Critical consensus of Albert Brooks' latest has not been kind. This seems a bit strange, given that the title of the film, Looking for Comedy in the Muslim World
, lends itself so well to humorous mistitling, a practice that's life-giving insulin to most critics. I swear I've read this about twenty times now: "Looking for Comedy in the Muslim World?
More like looking for comedy in Looking for Comedy in the Muslim World!"
Naturally, we the review-reading audience clutch our sides and gasp for breath at the delicious moxie of our nation's critics. Nevertheless, is the film any good? If Looking for Comedy's
RottenTomatoes.com rating is any indication (a
as of this writing): No, it' not. Similarly, if any of the people I went and saw the film with on Friday were any indication (one of whom fell asleep; another of whom started checking her watch at the hour mark, every ten minutes until the credits): No, it' quite bad. In fact, if the American movie-going audience is any indication, whose passion to ignore Looking for Comedy
has been so resolute that it's made just over $400,000 so far, this film barely covered the cost of ass wear-and-tear on theater seats.
I say: To hell with those guys. I am not a sheep, sir. So, what did I think? I invite you to make drumroll motorboat noises with your mouth while I parrot back the overall consensus that Looking for
Comedy in the Muslim World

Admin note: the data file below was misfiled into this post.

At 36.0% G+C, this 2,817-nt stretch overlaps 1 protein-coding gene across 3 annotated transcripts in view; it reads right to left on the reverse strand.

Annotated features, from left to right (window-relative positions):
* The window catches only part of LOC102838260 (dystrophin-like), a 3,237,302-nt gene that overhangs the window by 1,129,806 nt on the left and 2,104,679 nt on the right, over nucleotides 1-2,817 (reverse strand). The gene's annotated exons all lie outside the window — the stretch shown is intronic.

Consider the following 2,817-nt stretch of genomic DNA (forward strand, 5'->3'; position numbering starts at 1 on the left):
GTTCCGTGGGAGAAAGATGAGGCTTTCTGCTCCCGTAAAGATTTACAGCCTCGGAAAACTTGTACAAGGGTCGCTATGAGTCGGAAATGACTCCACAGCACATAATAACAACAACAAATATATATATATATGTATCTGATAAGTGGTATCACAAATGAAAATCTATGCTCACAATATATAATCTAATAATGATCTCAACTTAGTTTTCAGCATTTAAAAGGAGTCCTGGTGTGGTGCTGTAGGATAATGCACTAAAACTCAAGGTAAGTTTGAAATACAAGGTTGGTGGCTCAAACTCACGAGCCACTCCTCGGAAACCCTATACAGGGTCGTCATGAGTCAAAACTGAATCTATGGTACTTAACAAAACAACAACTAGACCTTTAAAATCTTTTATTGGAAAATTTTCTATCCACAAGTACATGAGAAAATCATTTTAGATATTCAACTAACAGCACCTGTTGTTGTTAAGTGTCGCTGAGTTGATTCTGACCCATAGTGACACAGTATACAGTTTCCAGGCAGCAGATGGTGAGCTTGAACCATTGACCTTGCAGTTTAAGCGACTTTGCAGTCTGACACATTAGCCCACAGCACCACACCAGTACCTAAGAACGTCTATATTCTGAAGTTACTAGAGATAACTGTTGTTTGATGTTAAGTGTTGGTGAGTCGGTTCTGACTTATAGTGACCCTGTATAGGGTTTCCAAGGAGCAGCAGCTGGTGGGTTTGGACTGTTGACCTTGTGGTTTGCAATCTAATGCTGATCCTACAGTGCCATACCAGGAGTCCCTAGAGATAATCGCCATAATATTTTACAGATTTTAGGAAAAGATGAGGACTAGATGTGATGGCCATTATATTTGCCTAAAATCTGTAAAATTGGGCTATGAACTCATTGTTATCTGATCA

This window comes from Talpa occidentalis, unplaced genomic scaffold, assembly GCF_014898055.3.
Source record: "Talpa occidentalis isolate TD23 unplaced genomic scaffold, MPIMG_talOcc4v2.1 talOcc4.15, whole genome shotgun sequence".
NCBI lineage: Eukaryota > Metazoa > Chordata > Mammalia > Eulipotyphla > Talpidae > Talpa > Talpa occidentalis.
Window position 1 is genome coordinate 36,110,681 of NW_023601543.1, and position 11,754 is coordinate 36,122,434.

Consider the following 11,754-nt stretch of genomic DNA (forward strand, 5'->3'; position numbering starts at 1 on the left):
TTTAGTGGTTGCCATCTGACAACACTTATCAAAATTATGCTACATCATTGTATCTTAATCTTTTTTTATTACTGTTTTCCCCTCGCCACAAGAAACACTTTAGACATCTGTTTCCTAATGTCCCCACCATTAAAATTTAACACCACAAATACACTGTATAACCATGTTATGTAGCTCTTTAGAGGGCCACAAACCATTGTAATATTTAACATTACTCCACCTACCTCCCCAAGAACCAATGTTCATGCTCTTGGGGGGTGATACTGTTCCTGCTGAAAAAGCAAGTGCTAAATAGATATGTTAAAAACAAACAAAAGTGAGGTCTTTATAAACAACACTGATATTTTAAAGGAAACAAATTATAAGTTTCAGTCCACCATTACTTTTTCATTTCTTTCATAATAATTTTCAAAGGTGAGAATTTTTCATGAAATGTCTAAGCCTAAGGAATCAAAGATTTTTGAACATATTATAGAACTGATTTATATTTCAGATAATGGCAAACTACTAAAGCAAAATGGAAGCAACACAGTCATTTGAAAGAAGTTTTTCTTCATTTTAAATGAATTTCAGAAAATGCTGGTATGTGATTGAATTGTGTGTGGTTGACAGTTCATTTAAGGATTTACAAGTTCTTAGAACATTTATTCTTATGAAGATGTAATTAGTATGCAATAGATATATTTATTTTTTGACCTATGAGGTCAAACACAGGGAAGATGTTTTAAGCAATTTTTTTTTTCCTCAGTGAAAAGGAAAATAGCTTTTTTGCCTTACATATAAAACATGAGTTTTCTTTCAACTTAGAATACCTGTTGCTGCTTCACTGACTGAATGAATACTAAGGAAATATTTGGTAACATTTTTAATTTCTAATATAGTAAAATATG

isn't very good.
Here's the thing: Even genuinely hilarious people like Eddie Murphy or Steve Martin have demonstrated their shelf life as relevant comedians with vast piles of filmic stool after they've hit their fifties. Where this leaves a mid-level talent like Albert Brooks, whose work exclusively attracts people who find Albert Brooks being self-absorbed for an hour and a half irretreivably hilarious, is anyone's guess. What's an actor's next move when their best work is behind them, and it wasn't really all that fantastic to begin with?
If you're Albert Brooks, it evidently means that you keep churning out variations of your first movie, hoping one of them will eventually be your
. Hence Looking for Comedy in the Muslim World,
the latest installment in Brooks' time-worn Nebbishy Comic Wrings His Hands About Something While an Actress Far Out of His League Inexplicably Falls For Him
That Looking for Comedy
so closely resembles Albert Brooks' Every Other Movie
is forgivable; that it cheats us of the premise of the title in doing so is less so. An audience paying money to see a film called Looking for Comedy in the Muslim World
should, I think, expect to see a comedian looking for comedy, perhaps even in the Muslim world. Brooks confounds these expectations by saying nothing of relevance about cultural differences, comedy, xenophobia or any of the other touchstones one might expect from something with a title like this, content instead to drive the plot right up his plothole with a lot of jokes about his career stalling. Hilarious! This, to me, has always been Albert Brooks' Achilles heel, and proof that the man would be better served writing movie premises than self-directed vehicles: He has a knack for luring you in with an intriguing idea, then ignoring it in favor of another self-inflicted colonoscopy.
I'm reminded of Defending Your Life,
another Brooks film with the intriguing premise of afterlife-as-Law & Order, where the recently deceased prove their worth in purgatorial court, with the help of a movie screen projecting snippets of their lives. If you think this sounds like a neat premise, you'll understand why I rented it; if you expected that